Teaching CER, or Claim, Evidence, Reasoning is a very common way of teaching writing in science classes.
CER is a very specific type of writing in which students are asked to find evidence to support a claim and then justify and support the reasoning that led them to make that claim. This writing technique is useful for other classes as well. For example, once my students had a good handle on how to write CERs, they were able to use the same method in writing DBQs in Social Studies. It could be a great opportunity to collaborate with another teacher!
I have other posts on using and introducing CERs. You might also want to check out Using CER Practice All Year Long and How To Introduce CER Writing In Science Classes. And in this article I have a free Checklist and Graphic Organizer for you!
Teaching cer in science classes
Science lends itself especially well to CERs.
The secret to teaching CER in science is to make sure that the evidence the students are going to be working with is clear and that there is enough of it. That’s usually fairly easy to do if you’re using text evidence.
I like to have students highlight the pieces of evidence that they find in an article. They may discover that they don’t need to use everything they’ve highlighted but I tell them it’s better to have too much evidence than not enough!
As students become better at writing CERs I start to use evidence sources other than text articles. But it can be difficult to find or create evidence sources that are graphic in form. I teach my students that they should have at least 3 pieces of evidence to back up their claims, so I need to make sure that there are actually than many in the source.
Finding CER Source Material
One place to start is to look at old assessments, either your own tests or a state test. Look for diagrams and illustrations that are somewhat complex. Those are the ones most likely to have enough evidence to back up a claim. They may come with a question you can use, or you might be able to come up with your own. And of course it goes without saying (even though I’m saying it!) that the topics must be ones that you’ve covered in class. Students need to use scientific principles in their reasoning.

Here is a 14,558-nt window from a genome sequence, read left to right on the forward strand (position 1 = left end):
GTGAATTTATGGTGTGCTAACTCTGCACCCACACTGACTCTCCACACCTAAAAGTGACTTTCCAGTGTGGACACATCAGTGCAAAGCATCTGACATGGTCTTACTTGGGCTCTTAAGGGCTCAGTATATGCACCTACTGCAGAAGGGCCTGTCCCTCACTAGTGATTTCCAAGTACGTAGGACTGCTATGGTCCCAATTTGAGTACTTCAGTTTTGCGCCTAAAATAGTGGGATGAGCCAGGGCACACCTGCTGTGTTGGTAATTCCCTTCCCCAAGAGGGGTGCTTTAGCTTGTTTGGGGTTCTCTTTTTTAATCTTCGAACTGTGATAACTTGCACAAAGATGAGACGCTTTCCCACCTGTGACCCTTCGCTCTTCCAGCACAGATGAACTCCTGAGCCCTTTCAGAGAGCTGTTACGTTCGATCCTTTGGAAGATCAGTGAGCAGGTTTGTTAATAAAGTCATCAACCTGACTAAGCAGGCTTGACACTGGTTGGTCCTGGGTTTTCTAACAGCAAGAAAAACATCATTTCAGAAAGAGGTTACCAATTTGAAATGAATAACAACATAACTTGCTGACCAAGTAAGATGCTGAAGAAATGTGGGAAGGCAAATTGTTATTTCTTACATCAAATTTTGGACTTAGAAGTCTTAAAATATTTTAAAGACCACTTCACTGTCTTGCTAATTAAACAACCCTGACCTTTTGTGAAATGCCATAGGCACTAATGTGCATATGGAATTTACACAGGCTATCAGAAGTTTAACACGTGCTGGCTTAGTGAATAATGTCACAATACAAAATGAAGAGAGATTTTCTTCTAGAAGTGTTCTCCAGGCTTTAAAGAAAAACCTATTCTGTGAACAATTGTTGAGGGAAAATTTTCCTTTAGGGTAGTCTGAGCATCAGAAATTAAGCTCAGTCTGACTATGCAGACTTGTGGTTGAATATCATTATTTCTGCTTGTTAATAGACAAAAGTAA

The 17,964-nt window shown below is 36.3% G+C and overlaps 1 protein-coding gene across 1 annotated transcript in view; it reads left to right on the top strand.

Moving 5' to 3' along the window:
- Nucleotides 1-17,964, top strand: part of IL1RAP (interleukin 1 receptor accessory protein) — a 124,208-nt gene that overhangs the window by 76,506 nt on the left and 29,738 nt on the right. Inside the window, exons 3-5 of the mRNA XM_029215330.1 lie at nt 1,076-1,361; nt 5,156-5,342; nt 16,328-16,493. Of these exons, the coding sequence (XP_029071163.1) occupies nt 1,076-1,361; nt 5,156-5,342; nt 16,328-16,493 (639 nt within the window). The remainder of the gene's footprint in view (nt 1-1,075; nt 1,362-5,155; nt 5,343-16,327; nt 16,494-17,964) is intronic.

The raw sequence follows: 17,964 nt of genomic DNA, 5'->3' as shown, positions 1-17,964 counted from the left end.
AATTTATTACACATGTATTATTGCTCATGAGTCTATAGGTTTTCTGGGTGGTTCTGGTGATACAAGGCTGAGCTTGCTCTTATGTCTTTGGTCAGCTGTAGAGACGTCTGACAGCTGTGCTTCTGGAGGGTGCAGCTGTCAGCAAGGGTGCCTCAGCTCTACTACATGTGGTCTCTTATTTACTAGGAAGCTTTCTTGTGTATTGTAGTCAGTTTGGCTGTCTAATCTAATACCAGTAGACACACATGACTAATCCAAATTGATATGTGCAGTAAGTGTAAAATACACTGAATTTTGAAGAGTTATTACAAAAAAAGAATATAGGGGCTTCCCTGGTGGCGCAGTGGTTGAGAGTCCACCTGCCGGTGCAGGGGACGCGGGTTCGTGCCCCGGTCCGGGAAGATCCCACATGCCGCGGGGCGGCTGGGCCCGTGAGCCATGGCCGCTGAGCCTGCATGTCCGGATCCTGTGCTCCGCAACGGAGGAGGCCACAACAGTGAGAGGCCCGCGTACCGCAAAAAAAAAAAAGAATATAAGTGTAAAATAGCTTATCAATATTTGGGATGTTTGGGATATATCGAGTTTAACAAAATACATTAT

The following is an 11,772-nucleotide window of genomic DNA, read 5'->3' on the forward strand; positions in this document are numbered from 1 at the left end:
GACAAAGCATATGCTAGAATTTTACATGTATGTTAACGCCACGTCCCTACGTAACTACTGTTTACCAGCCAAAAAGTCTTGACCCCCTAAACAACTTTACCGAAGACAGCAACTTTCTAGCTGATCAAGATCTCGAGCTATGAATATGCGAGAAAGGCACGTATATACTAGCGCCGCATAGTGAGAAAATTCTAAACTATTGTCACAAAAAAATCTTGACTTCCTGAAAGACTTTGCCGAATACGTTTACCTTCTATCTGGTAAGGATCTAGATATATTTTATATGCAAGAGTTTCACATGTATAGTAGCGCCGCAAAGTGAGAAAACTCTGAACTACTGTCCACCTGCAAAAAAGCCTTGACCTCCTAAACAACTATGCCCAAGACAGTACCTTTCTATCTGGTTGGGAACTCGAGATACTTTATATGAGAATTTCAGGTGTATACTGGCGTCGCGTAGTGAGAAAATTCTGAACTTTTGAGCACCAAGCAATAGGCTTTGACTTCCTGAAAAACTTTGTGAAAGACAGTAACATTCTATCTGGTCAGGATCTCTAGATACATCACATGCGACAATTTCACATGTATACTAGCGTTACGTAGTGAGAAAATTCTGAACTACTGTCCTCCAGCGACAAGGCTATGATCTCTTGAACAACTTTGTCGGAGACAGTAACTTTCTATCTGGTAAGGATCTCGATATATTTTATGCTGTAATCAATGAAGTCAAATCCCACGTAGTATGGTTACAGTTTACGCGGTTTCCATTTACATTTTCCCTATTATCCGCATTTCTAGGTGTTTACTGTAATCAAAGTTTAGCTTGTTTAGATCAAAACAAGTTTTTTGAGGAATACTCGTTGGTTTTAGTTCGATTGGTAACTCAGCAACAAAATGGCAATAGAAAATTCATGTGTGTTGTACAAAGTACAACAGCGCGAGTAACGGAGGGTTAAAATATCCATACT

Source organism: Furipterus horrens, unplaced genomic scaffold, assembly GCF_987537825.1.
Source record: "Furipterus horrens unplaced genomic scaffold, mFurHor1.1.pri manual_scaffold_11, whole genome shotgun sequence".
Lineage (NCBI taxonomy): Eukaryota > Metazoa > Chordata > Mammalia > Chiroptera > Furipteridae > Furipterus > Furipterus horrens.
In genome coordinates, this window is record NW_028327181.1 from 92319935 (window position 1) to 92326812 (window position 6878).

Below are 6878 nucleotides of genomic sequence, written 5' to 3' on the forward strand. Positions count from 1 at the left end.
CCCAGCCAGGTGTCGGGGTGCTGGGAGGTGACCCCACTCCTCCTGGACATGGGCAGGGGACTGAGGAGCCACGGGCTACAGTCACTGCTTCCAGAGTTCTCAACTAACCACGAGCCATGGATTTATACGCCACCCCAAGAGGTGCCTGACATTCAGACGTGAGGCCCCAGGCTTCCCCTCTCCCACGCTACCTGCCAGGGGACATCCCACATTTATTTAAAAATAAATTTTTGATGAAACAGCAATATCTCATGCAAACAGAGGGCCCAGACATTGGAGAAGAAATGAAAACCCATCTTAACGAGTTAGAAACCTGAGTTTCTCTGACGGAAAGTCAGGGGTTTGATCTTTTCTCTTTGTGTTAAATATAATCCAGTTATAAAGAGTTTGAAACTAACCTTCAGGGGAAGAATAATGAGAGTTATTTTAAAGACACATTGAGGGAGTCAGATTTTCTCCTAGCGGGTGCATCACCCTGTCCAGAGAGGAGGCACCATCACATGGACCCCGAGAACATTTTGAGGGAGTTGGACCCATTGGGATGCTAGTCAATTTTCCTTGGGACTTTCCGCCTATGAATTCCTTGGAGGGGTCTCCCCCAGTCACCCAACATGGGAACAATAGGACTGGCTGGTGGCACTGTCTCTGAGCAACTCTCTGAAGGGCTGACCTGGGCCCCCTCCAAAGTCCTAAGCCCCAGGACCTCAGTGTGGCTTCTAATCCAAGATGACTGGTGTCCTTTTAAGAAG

Ask yourself the question you’d like to use, then try to find 3 pieces of evidence. Obviously you’ll have an easier time of this than your students will, but you will know for sure that the evidence is there.
Another place to look for good source material is websites or magazines that are geared toward students. One of my favorites to use for this is Science News for Students. They have articles on just about any science topic you can think of. And they make them interesting and engaging for kids. For example, as I’m writing this today the main topic on the home page is “What the Mummy’s Curse Reveals About Your Brain.” That’s a headline that will grab them! They also have a newsletter with tips on using the articles in your lessons. BTW, I don’t have any affiliation with them – I just really like their site.
I try to steer clear of CERs on controversial topics, at least with my Freshmen. My AP Biology students were better able to handle those types of source material. Even still I was careful about what I gave them.
Free CER Checklist and Graphic Organizer
It can be difficult for struggling students to write CERs. They may not have enough grasp of the science needed, or they may have difficulty in reading graphs or charts.
To help students who may be having a hard time with this writing technique, I’ve created a checklist and graphic organizer to keep on their desks while they’re working. To grab one for yourself, just complete the form below.
Start out by giving students the graphic organizer along with the source material. The organizer will help them pick out 3 pieces of evidence and then specify the reasoning for each piece of evidence.
Once they’ve completed the graphic organizer, give them the checklist. As they write the CER, students can use it to make sure they’re completing the claim, evidence, and reasoning correctly.
I hope you find this useful! If you have other tips or tricks for teaching CER, please share!